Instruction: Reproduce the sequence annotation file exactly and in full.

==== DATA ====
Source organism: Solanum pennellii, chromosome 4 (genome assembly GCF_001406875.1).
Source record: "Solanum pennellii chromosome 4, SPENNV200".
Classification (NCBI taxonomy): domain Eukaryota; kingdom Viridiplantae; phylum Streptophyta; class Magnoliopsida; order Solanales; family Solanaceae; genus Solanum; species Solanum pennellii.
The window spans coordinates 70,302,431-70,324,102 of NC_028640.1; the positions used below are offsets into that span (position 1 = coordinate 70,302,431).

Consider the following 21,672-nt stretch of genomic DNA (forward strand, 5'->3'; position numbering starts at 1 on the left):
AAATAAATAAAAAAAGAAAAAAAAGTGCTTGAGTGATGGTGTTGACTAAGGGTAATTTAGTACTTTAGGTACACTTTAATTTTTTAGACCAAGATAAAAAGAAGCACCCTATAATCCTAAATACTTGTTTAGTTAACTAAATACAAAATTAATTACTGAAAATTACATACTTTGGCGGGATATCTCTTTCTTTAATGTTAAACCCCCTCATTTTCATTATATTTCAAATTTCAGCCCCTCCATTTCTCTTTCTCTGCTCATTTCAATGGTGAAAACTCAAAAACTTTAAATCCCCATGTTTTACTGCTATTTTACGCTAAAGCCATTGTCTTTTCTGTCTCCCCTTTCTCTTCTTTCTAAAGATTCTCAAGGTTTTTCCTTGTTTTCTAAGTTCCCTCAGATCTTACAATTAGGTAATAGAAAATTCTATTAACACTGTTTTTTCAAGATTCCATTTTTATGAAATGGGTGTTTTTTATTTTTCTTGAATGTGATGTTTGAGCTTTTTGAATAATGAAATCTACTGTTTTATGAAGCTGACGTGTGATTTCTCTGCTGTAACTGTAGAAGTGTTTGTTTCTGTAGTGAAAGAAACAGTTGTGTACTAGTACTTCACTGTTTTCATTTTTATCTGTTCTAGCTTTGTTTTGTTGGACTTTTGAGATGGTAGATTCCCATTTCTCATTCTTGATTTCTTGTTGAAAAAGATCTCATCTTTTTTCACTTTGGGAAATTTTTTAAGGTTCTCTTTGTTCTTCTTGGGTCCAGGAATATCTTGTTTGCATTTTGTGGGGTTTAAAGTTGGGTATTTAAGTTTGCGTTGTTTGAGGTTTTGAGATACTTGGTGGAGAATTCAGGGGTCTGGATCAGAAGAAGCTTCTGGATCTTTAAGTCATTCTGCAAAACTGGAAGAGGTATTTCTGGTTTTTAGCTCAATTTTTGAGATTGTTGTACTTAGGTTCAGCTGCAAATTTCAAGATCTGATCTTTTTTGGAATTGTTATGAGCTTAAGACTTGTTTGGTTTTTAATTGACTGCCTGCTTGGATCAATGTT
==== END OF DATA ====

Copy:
Source organism: Solanum pennellii, chromosome 4 (genome assembly GCF_001406875.1).
Source record: "Solanum pennellii chromosome 4, SPENNV200".
Classification (NCBI taxonomy): domain Eukaryota; kingdom Viridiplantae; phylum Streptophyta; class Magnoliopsida; order Solanales; family Solanaceae; genus Solanum; species Solanum pennellii.
The window spans coordinates 70,302,431-70,324,102 of NC_028640.1; the positions used below are offsets into that span (position 1 = coordinate 70,302,431).

Consider the following 21,672-nt stretch of genomic DNA (forward strand, 5'->3'; position numbering starts at 1 on the left):
AAATAAATAAAAAAAGAAAAAAAAGTGCTTGAGTGATGGTGTTGACTAAGGGTAATTTAGTACTTTAGGTACACTTTAATTTTTTAGACCAAGATAAAAAGAAGCACCCTATAATCCTAAATACTTGTTTAGTTAACTAAATACAAAATTAATTACTGAAAATTACATACTTTGGCGGGATATCTCTTTCTTTAATGTTAAACCCCCTCATTTTCATTATATTTCAAATTTCAGCCCCTCCATTTCTCTTTCTCTGCTCATTTCAATGGTGAAAACTCAAAAACTTTAAATCCCCATGTTTTACTGCTATTTTACGCTAAAGCCATTGTCTTTTCTGTCTCCCCTTTCTCTTCTTTCTAAAGATTCTCAAGGTTTTTCCTTGTTTTCTAAGTTCCCTCAGATCTTACAATTAGGTAATAGAAAATTCTATTAACACTGTTTTTTCAAGATTCCATTTTTATGAAATGGGTGTTTTTTATTTTTCTTGAATGTGATGTTTGAGCTTTTTGAATAATGAAATCTACTGTTTTATGAAGCTGACGTGTGATTTCTCTGCTGTAACTGTAGAAGTGTTTGTTTCTGTAGTGAAAGAAACAGTTGTGTACTAGTACTTCACTGTTTTCATTTTTATCTGTTCTAGCTTTGTTTTGTTGGACTTTTGAGATGGTAGATTCCCATTTCTCATTCTTGATTTCTTGTTGAAAAAGATCTCATCTTTTTTCACTTTGGGAAATTTTTTAAGGTTCTCTTTGTTCTTCTTGGGTCCAGGAATATCTTGTTTGCATTTTGTGGGGTTTAAAGTTGGGTATTTAAGTTTGCGTTGTTTGAGGTTTTGAGATACTTGGTGGAGAATTCAGGGGTCTGGATCAGAAGAAGCTTCTGGATCTTTAAGTCATTCTGCAAAACTGGAAGAGGTATTTCTGGTTTTTAGCTCAATTTTTGAGATTGTTGTACTTAGGTTCAGCTGCAAATTTCAAGATCTGATCTTTTTTGGAATTGTTATGAGCTTAAGACTTGTTTGGTTTTTAATTGACTGCCTGCTTGGATCAATGTT